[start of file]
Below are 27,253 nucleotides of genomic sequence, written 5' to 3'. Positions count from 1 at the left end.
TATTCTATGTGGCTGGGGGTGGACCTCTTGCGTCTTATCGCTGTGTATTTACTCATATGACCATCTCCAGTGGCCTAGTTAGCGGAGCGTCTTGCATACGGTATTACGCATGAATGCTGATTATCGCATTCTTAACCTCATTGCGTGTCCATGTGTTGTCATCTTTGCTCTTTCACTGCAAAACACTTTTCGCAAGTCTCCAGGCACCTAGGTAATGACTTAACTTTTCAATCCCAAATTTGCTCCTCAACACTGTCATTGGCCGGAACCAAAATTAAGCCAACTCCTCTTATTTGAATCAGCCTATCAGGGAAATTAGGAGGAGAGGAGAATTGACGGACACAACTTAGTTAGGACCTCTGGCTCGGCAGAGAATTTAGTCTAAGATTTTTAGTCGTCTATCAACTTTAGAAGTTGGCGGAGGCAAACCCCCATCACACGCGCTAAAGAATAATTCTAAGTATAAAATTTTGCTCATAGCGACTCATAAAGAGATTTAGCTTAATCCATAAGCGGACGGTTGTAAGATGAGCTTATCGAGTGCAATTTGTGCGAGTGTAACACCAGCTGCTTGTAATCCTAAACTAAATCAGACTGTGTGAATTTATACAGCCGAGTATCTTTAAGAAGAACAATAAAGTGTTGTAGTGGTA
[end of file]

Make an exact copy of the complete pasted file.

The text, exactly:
Below are 27,253 nucleotides of genomic sequence, written 5' to 3'. Positions count from 1 at the left end.
TATTCTATGTGGCTGGGGGTGGACCTCTTGCGTCTTATCGCTGTGTATTTACTCATATGACCATCTCCAGTGGCCTAGTTAGCGGAGCGTCTTGCATACGGTATTACGCATGAATGCTGATTATCGCATTCTTAACCTCATTGCGTGTCCATGTGTTGTCATCTTTGCTCTTTCACTGCAAAACACTTTTCGCAAGTCTCCAGGCACCTAGGTAATGACTTAACTTTTCAATCCCAAATTTGCTCCTCAACACTGTCATTGGCCGGAACCAAAATTAAGCCAACTCCTCTTATTTGAATCAGCCTATCAGGGAAATTAGGAGGAGAGGAGAATTGACGGACACAACTTAGTTAGGACCTCTGGCTCGGCAGAGAATTTAGTCTAAGATTTTTAGTCGTCTATCAACTTTAGAAGTTGGCGGAGGCAAACCCCCATCACACGCGCTAAAGAATAATTCTAAGTATAAAATTTTGCTCATAGCGACTCATAAAGAGATTTAGCTTAATCCATAAGCGGACGGTTGTAAGATGAGCTTATCGAGTGCAATTTGTGCGAGTGTAACACCAGCTGCTTGTAATCCTAAACTAAATCAGACTGTGTGAATTTATACAGCCGAGTATCTTTAAGAAGAACAATAAAGTGTTGTAGTGGTA